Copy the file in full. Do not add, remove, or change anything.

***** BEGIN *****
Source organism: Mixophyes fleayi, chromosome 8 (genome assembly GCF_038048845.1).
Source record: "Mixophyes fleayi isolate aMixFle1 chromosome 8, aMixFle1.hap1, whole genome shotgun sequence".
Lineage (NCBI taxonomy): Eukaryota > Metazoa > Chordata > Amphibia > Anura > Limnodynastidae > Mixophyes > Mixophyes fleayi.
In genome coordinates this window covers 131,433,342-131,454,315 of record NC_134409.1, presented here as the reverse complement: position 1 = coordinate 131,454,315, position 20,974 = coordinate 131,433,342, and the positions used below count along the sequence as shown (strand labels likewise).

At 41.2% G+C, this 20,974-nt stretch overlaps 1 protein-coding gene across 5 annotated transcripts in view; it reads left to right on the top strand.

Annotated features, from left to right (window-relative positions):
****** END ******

Source organism: Mixophyes fleayi, chromosome 8 (genome assembly GCF_038048845.1).
Source record: "Mixophyes fleayi isolate aMixFle1 chromosome 8, aMixFle1.hap1, whole genome shotgun sequence".
Lineage (NCBI taxonomy): Eukaryota > Metazoa > Chordata > Amphibia > Anura > Limnodynastidae > Mixophyes > Mixophyes fleayi.
In genome coordinates this window covers 131,433,342-131,454,315 of record NC_134409.1, presented here as the reverse complement: position 1 = coordinate 131,454,315, position 20,974 = coordinate 131,433,342, and the positions used below count along the sequence as shown (strand labels likewise).

At 41.2% G+C, this 20,974-nt stretch overlaps 1 protein-coding gene across 5 annotated transcripts in view; it reads left to right on the top strand.

Annotated features, from left to right (window-relative positions):